In early May 2006 I drove from Germany through Switzerland
and Liechtenstein to Italy and San
Marino. Jayne flew to Naples to meet me,
and we visited Pompei, Herculaneum
and Vesuvius over a long weekend. Then I drove, on
my own again, on to northern Greece, Albania
and Montenegro. In Mostar, Bosnia
I visited a friend stationed there with the German military (EUFOR).
Then it was further on through Croatia, Slovenia,
Austria and Czech Republic
back to Germany.
This is what my living room looked like while planning the trip!
|The best time for
such a trip is May/June and September/October. But in the
Spring or the Fall you do risk that some passes in the Alps are closed.
In summer it is much to hot. I already found by mid of May temperatures
of more than 30°C (90°F).
Riding a motorcycle in Italy is
one of the most dangerous things that I have experienced on my trips so
far! The Italians just don't accept motorcycles (or Germans?). Every
day they tried to push me off the road many times, NOT by mistake, and
with no reason! Italy on a motorcycle? Never again!
The following is not written for Austria,
Italy and other established tourist countries I crossed.
Whether or not you need a visa for such a trip
depends on where you are from (I, as a German, didn't need one), so
best check with your Government or Embassy. An international drivers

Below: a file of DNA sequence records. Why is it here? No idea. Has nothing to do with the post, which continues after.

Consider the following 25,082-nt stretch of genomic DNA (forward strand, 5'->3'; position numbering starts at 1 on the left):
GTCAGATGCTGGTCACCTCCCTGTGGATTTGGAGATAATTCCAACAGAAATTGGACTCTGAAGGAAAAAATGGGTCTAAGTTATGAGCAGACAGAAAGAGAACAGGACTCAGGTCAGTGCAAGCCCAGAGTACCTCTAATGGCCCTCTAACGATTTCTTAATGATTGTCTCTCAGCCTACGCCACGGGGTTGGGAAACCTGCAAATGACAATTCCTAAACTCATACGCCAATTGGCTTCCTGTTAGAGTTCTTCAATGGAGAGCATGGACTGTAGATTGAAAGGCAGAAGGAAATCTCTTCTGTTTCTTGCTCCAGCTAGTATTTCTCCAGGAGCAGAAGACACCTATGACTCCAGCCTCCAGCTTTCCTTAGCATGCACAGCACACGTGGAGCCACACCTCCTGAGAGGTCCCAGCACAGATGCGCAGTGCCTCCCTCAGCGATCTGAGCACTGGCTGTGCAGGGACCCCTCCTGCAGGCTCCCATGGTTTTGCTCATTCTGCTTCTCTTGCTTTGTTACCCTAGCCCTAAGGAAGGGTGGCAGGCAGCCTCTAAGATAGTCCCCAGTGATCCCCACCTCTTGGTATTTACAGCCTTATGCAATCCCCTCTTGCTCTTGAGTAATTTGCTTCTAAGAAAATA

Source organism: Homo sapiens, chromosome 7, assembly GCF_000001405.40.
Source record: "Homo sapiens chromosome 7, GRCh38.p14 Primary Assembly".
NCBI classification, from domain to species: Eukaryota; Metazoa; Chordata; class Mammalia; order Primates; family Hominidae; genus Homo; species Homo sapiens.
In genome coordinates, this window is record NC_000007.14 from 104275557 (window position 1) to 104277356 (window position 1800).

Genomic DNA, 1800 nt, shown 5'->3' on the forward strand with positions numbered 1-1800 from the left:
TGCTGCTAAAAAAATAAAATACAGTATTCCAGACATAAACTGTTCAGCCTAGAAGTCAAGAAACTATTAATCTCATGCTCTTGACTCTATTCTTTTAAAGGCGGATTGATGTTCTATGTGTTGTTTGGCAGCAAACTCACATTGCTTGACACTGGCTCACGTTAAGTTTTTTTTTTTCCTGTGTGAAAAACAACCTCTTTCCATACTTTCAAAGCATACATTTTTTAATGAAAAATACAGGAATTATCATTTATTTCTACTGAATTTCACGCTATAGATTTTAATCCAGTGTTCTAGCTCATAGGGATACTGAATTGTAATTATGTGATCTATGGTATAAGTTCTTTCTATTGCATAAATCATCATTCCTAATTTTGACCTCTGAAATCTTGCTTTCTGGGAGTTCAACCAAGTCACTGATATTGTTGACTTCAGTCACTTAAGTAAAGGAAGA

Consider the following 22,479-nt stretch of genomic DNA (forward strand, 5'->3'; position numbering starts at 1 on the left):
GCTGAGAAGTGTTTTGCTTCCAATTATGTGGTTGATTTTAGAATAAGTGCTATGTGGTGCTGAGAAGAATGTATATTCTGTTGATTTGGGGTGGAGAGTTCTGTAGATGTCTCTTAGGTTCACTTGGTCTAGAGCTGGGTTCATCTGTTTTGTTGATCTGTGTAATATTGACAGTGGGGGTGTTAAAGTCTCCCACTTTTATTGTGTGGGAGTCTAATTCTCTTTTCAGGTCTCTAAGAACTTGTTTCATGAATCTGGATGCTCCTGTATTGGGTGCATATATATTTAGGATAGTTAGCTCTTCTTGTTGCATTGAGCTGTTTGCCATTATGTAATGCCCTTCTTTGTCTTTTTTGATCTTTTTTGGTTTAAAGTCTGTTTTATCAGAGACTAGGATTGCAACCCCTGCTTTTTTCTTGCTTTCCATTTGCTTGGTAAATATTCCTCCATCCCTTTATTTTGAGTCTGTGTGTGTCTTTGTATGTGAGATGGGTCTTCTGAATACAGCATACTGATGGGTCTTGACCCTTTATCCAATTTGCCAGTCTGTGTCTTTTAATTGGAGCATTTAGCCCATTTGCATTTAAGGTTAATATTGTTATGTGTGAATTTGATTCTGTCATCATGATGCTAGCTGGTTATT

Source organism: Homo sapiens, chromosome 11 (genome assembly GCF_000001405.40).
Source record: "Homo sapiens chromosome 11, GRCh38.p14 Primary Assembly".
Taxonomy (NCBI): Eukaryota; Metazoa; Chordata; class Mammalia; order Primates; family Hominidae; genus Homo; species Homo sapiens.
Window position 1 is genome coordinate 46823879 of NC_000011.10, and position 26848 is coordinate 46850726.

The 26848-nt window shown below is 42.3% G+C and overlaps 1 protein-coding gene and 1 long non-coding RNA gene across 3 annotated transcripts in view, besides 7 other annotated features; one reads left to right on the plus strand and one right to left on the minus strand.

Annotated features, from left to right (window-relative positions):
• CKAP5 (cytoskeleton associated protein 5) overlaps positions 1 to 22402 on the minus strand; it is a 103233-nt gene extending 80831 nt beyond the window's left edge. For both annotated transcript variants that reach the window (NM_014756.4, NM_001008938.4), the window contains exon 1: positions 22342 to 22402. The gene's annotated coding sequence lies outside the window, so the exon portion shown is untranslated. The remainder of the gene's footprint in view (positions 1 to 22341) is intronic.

license isn't absolutely necessary, but it is recommended (because it
standardizes license info and presents it in several languages).
English isn't of much help in most of the countries I visited; Italian
and German is spoken more often. Especially in Bosnia, many people
speak at least a little German, because many of them where in Germany
as refugees during the war. But even if one can't find a common
language, one can manage, because the locals really try to help.
Everybody said I would be crazy to do this trip because of safety
concerns, and I have to admit that I was a bit nervous. Mostly, I
feared my bike would get stolen, but that can happen everywhere. I took
more locks than normal and was careful where I parked my bike -- I
tried to always park where I could see my bike when in a restaurant, it
was right next to my tent while camping, and I did my best to always
lock it to something else. My motorcycle was unattended and out of my
site and hearing only at certain historic sites where I had no choice
but to leave it while I toured on foot.
There are still minefields
all over Bosnia and also in the backcountry of Croatia. Unfortunately
the warning signs are often taken as souvenirs, so it's best to stay on
paved roads. There are also explosive traps in and around bombed out
buildings, so don't enter them and don't pick anything up!
I found the locals very friendly and helpful. And since I didn't bother
the Mafia, which is supposedly very strong there, I felt safe and had a
There are plenty of gas/petrol stations in all of the visited
countries, but many close at about 5 p.m. The quality of the gas/petrol
seemed to be fine -- at least I didn't have any problems.
In the countries of former Yugoslavia and Albania they obviously
retrained the snipers, and so they now operate radar-guns. Everywhere
where they have new, good roads, there are policemen trying to raise
the income of the country. But they wear bright orange or yellow vests,
and so they can usually be seen from far away.